Mock Installation

Over the past few days, my walls have been subject to numerous nail holes and pencil marks (I’m hoping my landlord doesn’t notice) with the intention of setting up a mock installation of the Berwick photo series. I’d never considered ‘exhibiting’ works in my own home before, but was encouraged after reading Exhibiting Photography, which suggests that the photographer should ‘devise a hanging system in their home or studio, which will mean that they live with the work for as long as it takes’ (Read, 2014: 54).

Armed with hammer and pre-prepared cork boards, I got to work. I’d like to note here that this exercise was, for the most part, experimental. I printed off some reference images and roughly attached them to the boards (which I have, after much deliberation, decided to incorporate) and started to construct a layout, taking inspiration from works discussed in a previous post. Much to my initial hesitation, I refrained from a neat, linear approach and combined alternating orientations to create a more diverse experience. Instead of looking at the piece as a whole, which is far easier to do when orientation and framing is structured and identical throughout, each board, and thus each photograph, demands attention.

The empty cork board on the bottom right is intentional at this point. I’d been conflicted as to whether to spray paint all the boards, whether to paint the frames for a more stereotypical look, or whether to just give up and donate the collection to a nearby charity stop. I questioned time and again why I’d made more work for myself. I was reassured, however, by another of Read’s meditations:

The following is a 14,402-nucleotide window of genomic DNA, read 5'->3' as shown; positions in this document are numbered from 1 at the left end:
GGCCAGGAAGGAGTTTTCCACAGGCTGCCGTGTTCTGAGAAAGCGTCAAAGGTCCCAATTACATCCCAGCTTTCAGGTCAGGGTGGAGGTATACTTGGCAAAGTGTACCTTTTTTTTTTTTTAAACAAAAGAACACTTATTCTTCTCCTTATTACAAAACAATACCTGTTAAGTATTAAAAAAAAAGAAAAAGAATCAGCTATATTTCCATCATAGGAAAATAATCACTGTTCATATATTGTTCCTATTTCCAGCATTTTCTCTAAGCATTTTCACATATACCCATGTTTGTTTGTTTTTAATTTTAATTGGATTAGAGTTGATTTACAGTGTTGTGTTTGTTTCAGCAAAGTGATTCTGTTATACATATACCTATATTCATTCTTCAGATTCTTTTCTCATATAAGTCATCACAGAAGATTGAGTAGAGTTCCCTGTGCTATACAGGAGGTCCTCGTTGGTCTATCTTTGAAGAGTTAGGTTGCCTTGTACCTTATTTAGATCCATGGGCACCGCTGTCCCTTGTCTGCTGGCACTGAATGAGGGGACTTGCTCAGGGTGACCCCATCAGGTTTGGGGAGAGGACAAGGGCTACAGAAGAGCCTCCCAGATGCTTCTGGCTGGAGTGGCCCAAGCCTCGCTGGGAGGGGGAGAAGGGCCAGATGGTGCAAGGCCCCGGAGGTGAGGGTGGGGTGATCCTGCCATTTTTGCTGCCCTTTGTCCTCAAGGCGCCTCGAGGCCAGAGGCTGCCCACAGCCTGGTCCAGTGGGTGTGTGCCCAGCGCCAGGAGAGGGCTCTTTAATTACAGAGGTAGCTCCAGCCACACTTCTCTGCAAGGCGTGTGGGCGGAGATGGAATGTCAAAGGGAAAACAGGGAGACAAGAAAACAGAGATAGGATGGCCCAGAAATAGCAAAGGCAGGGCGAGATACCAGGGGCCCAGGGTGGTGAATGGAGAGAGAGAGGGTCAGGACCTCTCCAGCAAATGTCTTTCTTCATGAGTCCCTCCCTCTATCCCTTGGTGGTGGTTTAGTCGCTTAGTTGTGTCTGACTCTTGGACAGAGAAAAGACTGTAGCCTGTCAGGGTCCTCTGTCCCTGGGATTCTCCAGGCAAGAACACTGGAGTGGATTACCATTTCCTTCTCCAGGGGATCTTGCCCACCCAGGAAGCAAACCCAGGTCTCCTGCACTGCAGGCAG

‘An artist has to feel free to trust his or her instinct and follow where it leads, even if it takes them away from the original idea which motivated the work’ (2014: 53)

So I’ve decided to embrace it. The cork boards themselves have numerous metaphorical justifications; firstly, they may be said to resemble notice boards which are often found outside of churches, whereby members of the community can post notices and so on; secondly, the temporality of this kind of presentation, attached with some modest Poundland drawing pins, aims to evoke something of impermanence, aligning with the murals within Berwick themselves. Visually, I decided to leave two of the cork boards as they come originally (the final one is pending payday) to create a more contrasted and aesthetic look overall; when adding a photograph, it looks quite striking (final images are subject to change).

As shown in the image below, which differs in structure, one more board will be added to the top left of the installation to meet the assignment criteria of 8-10 images. Evidently, I’ve still not quite nailed down (pardon the pun) the final selection of images and placement, but this exercise has been instrumental in helping me reach those important final decisions. Creating a coherent series of works is much more difficult than it seems, but I’ve thoroughly enjoyed the challenge.

My task now, then, is to finalise my series based upon the valuable information that was yielded through this exercise, through some last changes to editing and print layouts which I may have otherwise overlooked. Once everything is complete, I will reproduce this installation and photograph it so it can be viewed in situ, as the murals are.

Sources Used:

Read, S. 2014. Exhibiting Photography – A Practical Guide to Displaying Your Work (2nd ed). Focal Press: London & New York

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